strand-station

Aldwych – Inside the Disused Tube Station

Post Date: 1st December 2013

Author: Matt Gedge

On 30th November 1907 the Strand Underground station opened. 87 years later it closed. Today we know it as Aldwych, and last week our London Tour Guide Matt was fortunate enough to join a few keen explorers of London’s past to descend the now disused stairs to the deserted tunnels and passages of a remarkable station.

From the sight of antique lift shafts to unfinished platforms, peeling posters from movies and original tiles displaying the name ‘Strand’, it was an exhilarating journey into this unique station’s ever evolving history.

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aldwych-tube-map

The Strand was rather an anomaly from its inception. It was intended to be the southern terminus of one of the tube lines, but with the creation of the Piccadilly line from two separate projects, it was left looking like an extra leg tagged onto Holborn.

It then suffered an identity crisis when it was renamed Aldwych in 1915, with the station we now know as Charing Cross taking the name Strand (only to revert to ‘Charing Cross’ in 1979).

So it was a difficult start. Even during construction the decision was made to limit expenditure fearing that the station would be underused. As a consequence only one set of stairs and passages were built to the platform, which itself was only half completed.
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The first few years of operation usually saw a two car train providing a shuttle service to only the western tunnel, and by 1914 the eastern tunnel wasn’t being used at all. Then during the German air raids in the First World War the disused platform was converted into a storage facility for 300 paintings from the National Gallery, and during the heaviest raids of 1917 it was used as a shelter for thousands of people.
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Due to limited usage, within 15 years of its opening, Aldwych had closed its booking office. This led to small ticket booths being built into the lift cars, allowing the liftman to issue and collect tickets while taking people down to the platform.
During the Blitz, Aldwych’s disused tunnel provided a home for thousands of valuable artworks and artefacts from the Victoria & Albert Museum and British Museum – including the Elgin Marbles – and one month after the station was closed, in October 1940 the station was sheltering up to 1500 people a night.
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aldwych-walkway
At first the conditions were awful, with a severe lack of toilet facilities and no water supply or drainage at platform level leading to great discomfort and a horrible stench. Within a month the situation had improved, with three tier bunks, chemical toilets and even a firm control on numbers through ticketing being implemented.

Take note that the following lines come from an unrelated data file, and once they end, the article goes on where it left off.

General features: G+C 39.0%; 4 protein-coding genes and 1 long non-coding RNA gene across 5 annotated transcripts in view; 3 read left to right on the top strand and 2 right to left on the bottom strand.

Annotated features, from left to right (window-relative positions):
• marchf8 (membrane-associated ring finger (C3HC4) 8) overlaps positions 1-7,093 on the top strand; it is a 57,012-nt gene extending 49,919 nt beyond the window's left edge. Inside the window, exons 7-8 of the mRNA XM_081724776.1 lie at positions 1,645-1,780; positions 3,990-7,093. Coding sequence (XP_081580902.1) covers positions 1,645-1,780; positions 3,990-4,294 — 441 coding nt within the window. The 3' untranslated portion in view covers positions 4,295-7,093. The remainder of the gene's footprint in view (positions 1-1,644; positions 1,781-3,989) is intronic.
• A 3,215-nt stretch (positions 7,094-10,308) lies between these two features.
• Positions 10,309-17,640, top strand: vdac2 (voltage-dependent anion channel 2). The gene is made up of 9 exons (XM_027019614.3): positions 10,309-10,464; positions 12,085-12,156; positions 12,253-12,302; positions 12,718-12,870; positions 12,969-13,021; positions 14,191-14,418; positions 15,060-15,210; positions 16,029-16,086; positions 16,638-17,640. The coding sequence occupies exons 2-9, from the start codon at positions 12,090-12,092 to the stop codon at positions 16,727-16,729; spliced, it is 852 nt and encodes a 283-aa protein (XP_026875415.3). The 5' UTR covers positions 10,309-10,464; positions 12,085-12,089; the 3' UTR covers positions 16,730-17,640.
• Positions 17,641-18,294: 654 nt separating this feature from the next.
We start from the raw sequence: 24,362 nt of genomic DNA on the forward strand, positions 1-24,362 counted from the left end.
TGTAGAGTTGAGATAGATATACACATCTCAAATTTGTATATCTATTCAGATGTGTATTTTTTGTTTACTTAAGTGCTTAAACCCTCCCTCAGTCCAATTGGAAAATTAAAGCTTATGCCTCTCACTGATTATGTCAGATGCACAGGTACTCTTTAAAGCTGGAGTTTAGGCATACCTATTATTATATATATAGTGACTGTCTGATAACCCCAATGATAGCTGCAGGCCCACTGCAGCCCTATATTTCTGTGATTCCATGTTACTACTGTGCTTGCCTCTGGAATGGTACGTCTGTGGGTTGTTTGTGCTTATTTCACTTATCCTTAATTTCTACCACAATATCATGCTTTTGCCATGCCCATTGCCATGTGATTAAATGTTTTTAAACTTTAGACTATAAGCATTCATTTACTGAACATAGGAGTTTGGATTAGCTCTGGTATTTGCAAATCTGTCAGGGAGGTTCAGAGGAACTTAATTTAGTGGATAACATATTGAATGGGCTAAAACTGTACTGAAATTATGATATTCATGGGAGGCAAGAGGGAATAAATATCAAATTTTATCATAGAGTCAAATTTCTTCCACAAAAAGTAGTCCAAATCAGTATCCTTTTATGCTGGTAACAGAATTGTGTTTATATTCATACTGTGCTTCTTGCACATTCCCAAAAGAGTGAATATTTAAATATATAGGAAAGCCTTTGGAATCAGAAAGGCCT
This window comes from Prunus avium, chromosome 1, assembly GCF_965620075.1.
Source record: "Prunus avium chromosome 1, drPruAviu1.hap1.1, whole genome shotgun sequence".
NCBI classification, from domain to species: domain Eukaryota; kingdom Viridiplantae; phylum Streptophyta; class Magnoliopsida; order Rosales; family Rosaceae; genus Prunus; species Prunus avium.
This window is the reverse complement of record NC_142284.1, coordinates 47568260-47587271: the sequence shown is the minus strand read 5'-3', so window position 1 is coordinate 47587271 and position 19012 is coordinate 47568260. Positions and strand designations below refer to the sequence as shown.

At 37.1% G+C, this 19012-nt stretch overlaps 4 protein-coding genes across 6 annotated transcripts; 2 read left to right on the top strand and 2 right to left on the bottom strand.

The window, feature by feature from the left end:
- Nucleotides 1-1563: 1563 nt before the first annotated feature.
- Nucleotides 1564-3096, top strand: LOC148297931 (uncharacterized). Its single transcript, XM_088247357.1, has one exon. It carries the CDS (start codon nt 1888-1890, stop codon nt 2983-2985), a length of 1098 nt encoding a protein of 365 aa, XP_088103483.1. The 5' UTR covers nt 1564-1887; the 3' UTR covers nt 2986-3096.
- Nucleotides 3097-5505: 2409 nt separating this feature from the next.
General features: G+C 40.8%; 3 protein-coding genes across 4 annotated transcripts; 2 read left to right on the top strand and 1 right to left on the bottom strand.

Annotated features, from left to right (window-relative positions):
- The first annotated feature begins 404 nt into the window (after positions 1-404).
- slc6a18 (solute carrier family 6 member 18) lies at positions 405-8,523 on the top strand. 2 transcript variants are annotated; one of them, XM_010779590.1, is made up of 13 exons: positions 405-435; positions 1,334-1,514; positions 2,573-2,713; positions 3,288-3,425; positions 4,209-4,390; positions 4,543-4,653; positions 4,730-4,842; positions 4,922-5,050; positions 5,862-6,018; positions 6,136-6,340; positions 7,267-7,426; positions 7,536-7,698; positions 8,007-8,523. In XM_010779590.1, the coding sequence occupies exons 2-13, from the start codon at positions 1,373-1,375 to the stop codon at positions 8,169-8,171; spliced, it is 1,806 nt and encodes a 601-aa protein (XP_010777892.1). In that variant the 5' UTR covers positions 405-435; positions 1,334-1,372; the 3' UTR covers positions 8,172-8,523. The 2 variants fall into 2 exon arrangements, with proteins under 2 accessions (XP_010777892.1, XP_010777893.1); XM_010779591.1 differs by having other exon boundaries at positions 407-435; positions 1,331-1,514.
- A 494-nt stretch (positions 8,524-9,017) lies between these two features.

It must have been an extraordinarily tough environment, as people spent the night in the tube then went to work the following morning. People were actually living in the underground, and for months numerous families would spend nearly all their free time in the company of each other, developing a renowned community spirit. A religious service was observed on Sundays and performers including the famous George Formby entertained the crowd.
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Owing to the V1 and V2 raids in 1944-5, the platform continued to be a shelter even after the Blitz, while some of the museum artefacts were still being stored here in the mid to late 1950s.
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Aldwych reopened in 1946, but by 1958 due to a lack of use, it scaled back its operation, only running services during rush hour. The disused eastern tunnel provided a location for full scale mock ups of future station designs from the 1960s, while TV and film crews took advantage of its long hours of closure to shoot scenes for movies like The Krays and Patriot Games.

Sadly, the number of passengers dwindled to around 450 a day, making its continued existence a constant drain on London Underground resources, costing £150,000 a year. So when the 87 year old lifts finally needed replacing in 1994, the cost of doing so couldn’t be justified, and so it closed.

And so today it stands as one of London’s disused underground stations, opening its doors every now and again for us to delve into a rather enigmatic piece of London’s underground history.

Movies featuring Aldwych include: Superman 4 (1986), V for Vendetta (2005), Atonement (2007), 28 Weeks Later (2007). And of course the music video Firestarter by the Prodigy!

With thanks to London Transport Museum.

Please note Fun London Tours does not organise tours of Aldwych station.

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